This month’s PaperTigers issue is all about India. I recently stumbled on a great graphic novel resource for young people about what it is like being an Indian American visiting India for the first time. The book is called Indian by Choice by Amit Dasgupta, Art by Neelabh (Wisdom Tree, 2009.) Mandy is a second generation Indian American, born and raised in Chicago. Because of unforeseen family events (his mother has been in an accident), Mandy must go to India alone for the wedding of his cousin Gurinder in Delhi. His trip is for four weeks and he is unsure and tentative about the whole thing. Beginning with the flight, he is amongst other Indians and Indian Americans, one of whom sitting beside him questions Mandy aggressively about his name: “Mandy? Arrey dost, Mandeep kaho na, ya Maninder. What is this Mandy nonsense?” Of course, Mandy knows his name is short for ‘Mandeep’ but as far as he is concerned he is “Mandy” all the way.
Although Mandy does not have a very good attitude towards visiting his parents’ homeland, luckily his relatives are a warm, loving and hospitable bunch. And it is this aspect of the book that I found most rewarding to read about. I remember my own first time adult visit to Japan in high school. The hospitality shown to me by my extended family there made me both proud of and more curious about my Japanese heritage.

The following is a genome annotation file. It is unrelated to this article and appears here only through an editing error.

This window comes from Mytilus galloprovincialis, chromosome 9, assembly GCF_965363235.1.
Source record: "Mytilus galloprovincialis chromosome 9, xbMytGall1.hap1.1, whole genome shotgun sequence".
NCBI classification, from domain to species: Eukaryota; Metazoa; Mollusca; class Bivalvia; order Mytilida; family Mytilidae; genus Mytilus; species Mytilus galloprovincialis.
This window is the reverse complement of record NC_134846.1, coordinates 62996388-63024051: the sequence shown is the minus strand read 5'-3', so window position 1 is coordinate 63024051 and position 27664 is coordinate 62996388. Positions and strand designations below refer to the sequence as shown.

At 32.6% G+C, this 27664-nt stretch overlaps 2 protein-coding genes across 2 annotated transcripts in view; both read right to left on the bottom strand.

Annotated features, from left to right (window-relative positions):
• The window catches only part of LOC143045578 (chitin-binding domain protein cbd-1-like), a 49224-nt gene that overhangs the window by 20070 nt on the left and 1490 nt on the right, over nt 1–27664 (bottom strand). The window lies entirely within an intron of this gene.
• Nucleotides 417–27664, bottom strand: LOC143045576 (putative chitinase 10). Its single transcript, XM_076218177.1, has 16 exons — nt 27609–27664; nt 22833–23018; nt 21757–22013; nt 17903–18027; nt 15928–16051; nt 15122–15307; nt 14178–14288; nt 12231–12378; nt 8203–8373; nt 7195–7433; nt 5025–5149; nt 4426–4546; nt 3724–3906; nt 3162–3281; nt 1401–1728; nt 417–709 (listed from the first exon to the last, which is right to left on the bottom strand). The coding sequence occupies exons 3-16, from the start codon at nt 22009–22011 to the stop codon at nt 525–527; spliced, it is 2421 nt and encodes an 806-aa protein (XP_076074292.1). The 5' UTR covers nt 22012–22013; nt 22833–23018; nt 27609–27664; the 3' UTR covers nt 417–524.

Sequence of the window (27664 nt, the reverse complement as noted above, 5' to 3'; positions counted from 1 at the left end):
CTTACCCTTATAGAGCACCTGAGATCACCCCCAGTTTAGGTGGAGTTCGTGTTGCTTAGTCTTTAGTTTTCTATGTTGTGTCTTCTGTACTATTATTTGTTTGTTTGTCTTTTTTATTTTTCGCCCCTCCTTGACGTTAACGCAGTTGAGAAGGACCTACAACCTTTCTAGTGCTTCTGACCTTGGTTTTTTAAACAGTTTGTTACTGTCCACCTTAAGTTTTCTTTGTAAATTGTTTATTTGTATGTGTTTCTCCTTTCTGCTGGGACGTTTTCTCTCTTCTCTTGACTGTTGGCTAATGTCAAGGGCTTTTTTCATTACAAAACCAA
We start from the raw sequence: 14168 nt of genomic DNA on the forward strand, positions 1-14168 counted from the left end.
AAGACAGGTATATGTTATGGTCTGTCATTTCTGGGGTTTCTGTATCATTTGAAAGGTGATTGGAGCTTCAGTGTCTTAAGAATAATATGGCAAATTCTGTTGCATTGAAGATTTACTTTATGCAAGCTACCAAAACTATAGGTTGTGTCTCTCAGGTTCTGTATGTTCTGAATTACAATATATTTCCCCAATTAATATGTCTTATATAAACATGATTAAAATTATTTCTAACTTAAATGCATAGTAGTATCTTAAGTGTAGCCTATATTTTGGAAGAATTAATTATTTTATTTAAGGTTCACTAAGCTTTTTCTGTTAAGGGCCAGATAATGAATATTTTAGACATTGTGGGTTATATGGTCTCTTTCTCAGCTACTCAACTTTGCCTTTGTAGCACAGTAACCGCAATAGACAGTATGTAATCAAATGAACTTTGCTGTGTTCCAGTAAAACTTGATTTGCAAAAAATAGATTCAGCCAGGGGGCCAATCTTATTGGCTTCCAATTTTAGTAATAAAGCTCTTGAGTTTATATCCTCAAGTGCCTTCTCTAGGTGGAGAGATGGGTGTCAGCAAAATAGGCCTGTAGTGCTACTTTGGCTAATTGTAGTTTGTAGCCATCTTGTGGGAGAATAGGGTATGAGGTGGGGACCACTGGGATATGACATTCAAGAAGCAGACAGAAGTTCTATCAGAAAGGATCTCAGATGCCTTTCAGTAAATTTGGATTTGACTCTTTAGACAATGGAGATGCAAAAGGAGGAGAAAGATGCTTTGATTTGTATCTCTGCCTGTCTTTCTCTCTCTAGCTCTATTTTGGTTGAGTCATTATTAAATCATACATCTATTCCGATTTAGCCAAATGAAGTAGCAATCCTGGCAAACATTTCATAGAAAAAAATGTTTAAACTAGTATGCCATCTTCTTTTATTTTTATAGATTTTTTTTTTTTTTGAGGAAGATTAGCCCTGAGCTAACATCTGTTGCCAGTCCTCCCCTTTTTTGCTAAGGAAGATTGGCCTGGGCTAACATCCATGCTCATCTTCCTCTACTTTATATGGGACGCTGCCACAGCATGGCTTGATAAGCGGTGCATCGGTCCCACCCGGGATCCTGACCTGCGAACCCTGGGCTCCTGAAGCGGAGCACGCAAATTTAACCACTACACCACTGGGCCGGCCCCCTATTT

The Indian diaspora is huge. In Canada, we refer to Indians from the subcontinent as either Indo-Canadian or South Asian. Indo Canadians have a long history in Canada and also come from all parts of India as well as neighboring Pakistan. Mandy’s story, I’m sure, will certainly not be unfamiliar to many! Although I have read books written by authors of Indian descent about their cultural identities, this is the first time I’ve seen a book published on the topic from an Indian press which makes Indian by Choice rather unique. The story is also told in an amalgam of graphics, e-mail texts and photographs which makes for a different style of presentation — a style I’m not entirely sold on, but found nontheless intriguing to look at and read. At the back of the book is an informative essay containing some interesting facts about India and the Indian diaspora by author Amit Dasgupta who is himself, an Indian diplomat.